How do you look back on your experiences in M&M?
I have absolutely loved my first year of M&M. I have learnt so much from the courses, and I surprised myself at what I am capable of and what I can achieve. When I started out, I felt I was more drawn to the cultural side of the study and never really found the study of language very interesting. However, the courses last year have made me realise the importance of studying language, and particularly minority languages, in today’s society and how interesting it actually is.
What do you expect of the years of M&M that are yet to come?
I expect good things, and I am sure I will not be disappointed! For the first time in my life I actually enjoy what I’m studying and look forward to every class. We are always learning new things and different perspectives. I am always expanding my knowledge and there is never a dull moment in our course.
What is the most interesting or useful thing that you learned in the programme?
The one part I have learnt is there are so many different perspectives in one small classroom and the discussions we share as a group I find so interesting. I’m hearing different opinions with new ways of looking at things and learning to understand and listen to others and what they have to say, instead of assuming I am always right about everything… I’m a bit stubborn like that. I also learned that Dutch people have very strong opinions about the Frisians…
What are your plans for the future?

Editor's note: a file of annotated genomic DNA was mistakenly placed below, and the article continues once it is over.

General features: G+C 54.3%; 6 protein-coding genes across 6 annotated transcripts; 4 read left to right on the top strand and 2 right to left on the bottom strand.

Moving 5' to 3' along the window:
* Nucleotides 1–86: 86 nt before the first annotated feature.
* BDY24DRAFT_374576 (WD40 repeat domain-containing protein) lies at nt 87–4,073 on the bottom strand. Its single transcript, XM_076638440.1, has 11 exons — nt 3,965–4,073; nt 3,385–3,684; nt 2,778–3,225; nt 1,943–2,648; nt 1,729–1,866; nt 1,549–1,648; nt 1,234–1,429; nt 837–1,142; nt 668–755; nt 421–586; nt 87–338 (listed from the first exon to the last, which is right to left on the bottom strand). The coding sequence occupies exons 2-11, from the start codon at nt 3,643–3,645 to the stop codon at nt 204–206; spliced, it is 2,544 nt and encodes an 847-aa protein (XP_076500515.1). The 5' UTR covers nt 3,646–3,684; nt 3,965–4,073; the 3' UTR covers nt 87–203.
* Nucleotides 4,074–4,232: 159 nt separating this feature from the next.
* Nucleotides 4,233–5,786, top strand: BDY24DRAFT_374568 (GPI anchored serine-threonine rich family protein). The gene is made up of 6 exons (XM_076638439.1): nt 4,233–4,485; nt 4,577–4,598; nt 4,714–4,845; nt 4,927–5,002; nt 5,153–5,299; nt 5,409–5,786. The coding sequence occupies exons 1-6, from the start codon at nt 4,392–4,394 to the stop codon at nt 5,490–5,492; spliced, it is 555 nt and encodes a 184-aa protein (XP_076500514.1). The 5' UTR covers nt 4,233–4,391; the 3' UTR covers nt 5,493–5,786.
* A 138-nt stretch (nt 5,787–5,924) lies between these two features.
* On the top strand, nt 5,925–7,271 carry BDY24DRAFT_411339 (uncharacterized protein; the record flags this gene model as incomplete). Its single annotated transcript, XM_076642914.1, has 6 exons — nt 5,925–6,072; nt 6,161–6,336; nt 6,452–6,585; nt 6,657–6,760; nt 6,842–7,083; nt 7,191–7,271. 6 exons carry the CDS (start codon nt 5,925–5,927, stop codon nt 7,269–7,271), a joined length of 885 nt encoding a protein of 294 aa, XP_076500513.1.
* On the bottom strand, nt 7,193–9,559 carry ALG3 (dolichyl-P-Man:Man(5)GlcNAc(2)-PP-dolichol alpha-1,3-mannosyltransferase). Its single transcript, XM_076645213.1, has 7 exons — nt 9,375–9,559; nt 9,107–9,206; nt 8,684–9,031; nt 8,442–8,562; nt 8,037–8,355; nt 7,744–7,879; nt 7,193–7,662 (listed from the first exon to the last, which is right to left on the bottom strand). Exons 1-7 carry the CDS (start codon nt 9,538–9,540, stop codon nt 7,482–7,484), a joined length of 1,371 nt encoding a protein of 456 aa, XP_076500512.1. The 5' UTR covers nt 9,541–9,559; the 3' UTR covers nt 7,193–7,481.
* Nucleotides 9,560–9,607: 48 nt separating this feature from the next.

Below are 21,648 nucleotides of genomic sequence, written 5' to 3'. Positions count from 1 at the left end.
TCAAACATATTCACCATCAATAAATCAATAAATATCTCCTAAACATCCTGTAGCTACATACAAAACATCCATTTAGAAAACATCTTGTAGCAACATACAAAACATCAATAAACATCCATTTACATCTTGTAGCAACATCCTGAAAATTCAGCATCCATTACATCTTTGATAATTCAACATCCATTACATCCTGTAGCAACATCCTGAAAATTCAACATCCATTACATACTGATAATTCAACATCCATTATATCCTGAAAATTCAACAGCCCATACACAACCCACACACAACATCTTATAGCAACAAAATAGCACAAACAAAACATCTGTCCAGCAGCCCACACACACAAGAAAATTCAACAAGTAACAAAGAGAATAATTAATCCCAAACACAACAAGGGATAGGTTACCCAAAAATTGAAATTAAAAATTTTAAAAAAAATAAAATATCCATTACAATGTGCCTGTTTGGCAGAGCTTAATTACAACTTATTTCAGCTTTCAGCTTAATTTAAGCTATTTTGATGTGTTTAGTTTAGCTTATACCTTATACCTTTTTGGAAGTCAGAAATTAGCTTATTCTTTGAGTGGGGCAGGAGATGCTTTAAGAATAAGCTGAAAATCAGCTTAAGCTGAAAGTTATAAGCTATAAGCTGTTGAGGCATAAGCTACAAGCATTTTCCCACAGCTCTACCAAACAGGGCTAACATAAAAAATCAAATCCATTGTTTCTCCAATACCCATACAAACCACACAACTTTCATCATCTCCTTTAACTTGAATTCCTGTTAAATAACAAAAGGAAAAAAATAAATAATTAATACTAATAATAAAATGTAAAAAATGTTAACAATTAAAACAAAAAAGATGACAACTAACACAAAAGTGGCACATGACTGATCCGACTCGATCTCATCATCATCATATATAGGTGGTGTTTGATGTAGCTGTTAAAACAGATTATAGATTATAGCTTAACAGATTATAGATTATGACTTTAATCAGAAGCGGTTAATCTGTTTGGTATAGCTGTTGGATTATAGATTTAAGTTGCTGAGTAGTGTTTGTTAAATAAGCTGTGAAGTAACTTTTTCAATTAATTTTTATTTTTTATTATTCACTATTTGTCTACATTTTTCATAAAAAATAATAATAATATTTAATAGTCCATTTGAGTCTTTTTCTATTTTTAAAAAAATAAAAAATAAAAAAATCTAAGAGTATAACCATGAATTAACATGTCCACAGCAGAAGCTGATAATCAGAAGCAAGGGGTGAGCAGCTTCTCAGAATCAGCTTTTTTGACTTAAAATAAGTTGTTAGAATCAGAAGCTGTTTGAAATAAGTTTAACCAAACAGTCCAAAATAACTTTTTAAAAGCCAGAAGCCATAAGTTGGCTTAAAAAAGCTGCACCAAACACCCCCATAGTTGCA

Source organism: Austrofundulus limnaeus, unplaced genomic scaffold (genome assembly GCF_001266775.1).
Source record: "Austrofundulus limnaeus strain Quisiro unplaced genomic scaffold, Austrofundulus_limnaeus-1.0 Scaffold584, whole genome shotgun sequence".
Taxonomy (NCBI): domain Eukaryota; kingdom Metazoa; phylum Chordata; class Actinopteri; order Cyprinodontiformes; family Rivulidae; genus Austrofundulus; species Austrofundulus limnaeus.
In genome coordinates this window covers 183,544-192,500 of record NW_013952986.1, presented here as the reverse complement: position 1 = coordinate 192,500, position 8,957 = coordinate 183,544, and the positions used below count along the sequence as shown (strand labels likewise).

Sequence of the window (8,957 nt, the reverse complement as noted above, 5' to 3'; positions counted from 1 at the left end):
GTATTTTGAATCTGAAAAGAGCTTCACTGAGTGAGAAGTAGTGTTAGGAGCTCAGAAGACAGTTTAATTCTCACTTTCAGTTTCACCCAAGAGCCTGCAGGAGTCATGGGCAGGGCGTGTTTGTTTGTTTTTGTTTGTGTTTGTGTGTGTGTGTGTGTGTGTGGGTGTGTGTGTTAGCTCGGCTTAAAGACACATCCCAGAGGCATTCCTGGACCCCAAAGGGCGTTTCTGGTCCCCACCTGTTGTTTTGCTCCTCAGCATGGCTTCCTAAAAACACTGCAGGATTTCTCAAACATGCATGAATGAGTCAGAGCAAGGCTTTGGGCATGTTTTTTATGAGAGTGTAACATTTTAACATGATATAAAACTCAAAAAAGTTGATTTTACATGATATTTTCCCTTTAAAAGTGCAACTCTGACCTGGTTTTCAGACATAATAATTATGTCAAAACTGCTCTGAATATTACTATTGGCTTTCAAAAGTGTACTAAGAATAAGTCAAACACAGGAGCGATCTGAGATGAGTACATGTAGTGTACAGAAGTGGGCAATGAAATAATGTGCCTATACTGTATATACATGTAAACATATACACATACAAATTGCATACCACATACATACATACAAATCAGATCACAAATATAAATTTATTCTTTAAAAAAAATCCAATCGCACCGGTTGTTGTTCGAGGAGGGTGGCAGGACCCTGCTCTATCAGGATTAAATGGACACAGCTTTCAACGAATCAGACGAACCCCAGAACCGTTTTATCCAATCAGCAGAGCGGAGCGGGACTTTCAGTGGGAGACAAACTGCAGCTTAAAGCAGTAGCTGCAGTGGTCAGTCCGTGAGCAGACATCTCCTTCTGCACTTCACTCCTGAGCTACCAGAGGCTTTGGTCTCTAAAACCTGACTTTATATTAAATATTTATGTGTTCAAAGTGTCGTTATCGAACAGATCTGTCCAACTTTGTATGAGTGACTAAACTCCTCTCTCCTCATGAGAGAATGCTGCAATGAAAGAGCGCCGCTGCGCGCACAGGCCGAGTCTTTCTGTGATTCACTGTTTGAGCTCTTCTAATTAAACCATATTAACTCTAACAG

Where it stands now, I do not have a clear plan of what I want to do in the future. I do have a rough idea. When I first started the M&M programme I was interested in going into helping Asylum Seekers, refugees and migrants settle in their new countries and help with language, feeling welcome etc. However, what is so amazing about the M&M course is that I found there are so many options and paths to go down in the programme. One topic I found particularly interesting was family language planning and multilingualism in education. Concretely, this means helping young children who speak more than one language/dialect and their families to navigate these skills and to improve their lives at school.
Why should anyone study M&M?
For so many reasons. The fact that our bachelor course is so broad, there are so many different routes to go down, you can navigate and choose which direction you want to go into. On top of that, there is a lot of flexibility in our courses from our teachers. We often have a rough guide of what we need to do for assignments, research or papers, but there is always room to put your own spin on things and make your work your own – you don’t always have to follow the guidelines to the detail. Another unique thing about this course is the class numbers. In each year there are only enough students to fill one classroom. This means we have a close relationship as a group as well as with our teachers, we are a like a small family. All teachers know us by name.
In general, I absolutely love what I’m studying and I am loving the city I live in. Moving here was the best decision I have made and I am looking forward to the future here at the RUG and in Groningen!